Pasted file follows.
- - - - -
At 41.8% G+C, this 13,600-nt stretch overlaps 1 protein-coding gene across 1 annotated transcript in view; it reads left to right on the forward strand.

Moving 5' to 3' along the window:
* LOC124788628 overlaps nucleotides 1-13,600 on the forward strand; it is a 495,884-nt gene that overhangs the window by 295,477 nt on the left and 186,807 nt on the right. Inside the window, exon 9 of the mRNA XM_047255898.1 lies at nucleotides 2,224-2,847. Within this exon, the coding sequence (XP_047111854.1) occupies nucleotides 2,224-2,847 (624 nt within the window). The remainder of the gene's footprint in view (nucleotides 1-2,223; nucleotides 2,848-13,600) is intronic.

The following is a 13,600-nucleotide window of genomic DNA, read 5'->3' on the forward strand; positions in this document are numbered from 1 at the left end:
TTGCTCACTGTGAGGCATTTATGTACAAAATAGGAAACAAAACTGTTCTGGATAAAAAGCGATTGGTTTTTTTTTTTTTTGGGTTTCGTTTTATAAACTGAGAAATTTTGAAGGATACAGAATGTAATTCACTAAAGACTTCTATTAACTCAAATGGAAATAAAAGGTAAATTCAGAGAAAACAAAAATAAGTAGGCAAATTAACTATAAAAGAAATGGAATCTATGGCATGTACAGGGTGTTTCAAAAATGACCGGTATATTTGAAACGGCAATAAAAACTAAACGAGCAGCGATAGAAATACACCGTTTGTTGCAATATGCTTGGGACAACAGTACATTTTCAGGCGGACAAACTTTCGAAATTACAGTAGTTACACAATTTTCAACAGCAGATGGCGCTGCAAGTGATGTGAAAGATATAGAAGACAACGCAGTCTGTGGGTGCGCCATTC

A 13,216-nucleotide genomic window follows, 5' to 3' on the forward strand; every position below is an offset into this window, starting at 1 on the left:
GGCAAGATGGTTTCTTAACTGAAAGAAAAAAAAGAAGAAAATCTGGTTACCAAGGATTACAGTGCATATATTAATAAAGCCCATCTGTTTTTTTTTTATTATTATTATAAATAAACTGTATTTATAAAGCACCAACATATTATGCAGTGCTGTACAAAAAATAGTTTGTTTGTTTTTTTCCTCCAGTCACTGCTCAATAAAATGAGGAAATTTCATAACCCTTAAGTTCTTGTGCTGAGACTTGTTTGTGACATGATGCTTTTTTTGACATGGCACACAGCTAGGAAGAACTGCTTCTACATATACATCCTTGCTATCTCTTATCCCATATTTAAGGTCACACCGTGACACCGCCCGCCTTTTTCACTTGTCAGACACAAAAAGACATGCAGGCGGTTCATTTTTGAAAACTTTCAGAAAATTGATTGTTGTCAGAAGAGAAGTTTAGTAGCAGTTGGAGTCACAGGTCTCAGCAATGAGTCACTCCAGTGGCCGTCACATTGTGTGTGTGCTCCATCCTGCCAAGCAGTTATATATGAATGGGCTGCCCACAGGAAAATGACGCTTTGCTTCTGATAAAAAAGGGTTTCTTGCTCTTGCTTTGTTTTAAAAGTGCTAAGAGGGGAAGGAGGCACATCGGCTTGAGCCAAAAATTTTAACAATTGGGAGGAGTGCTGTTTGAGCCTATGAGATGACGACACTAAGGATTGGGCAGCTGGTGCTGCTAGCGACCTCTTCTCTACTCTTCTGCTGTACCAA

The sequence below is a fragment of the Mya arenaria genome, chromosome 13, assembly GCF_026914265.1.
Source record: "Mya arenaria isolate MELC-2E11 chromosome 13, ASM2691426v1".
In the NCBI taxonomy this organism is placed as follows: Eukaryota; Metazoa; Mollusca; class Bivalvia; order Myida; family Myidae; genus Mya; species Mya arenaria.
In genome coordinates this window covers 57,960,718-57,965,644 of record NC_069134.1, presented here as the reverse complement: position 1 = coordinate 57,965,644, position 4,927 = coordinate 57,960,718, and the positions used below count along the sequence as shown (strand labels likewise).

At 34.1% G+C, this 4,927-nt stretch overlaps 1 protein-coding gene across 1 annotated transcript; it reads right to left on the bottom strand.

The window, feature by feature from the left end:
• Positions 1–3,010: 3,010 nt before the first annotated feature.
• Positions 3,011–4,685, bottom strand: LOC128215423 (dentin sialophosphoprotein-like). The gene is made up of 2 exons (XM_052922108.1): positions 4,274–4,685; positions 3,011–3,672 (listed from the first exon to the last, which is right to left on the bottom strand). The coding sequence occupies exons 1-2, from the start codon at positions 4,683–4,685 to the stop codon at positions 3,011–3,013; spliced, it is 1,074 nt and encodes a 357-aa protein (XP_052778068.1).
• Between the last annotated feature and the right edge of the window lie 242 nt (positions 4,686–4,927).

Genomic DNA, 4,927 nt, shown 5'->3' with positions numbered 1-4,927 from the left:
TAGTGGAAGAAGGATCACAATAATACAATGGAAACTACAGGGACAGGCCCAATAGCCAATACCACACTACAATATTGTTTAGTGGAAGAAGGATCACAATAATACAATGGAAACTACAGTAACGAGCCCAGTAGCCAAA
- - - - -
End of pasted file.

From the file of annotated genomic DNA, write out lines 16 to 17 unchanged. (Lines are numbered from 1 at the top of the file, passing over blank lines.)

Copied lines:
• Between the last annotated feature and the right edge of the window lie 242 nt (positions 4,686–4,927).

Genomic DNA, 4,927 nt, shown 5'->3' with positions numbered 1-4,927 from the left: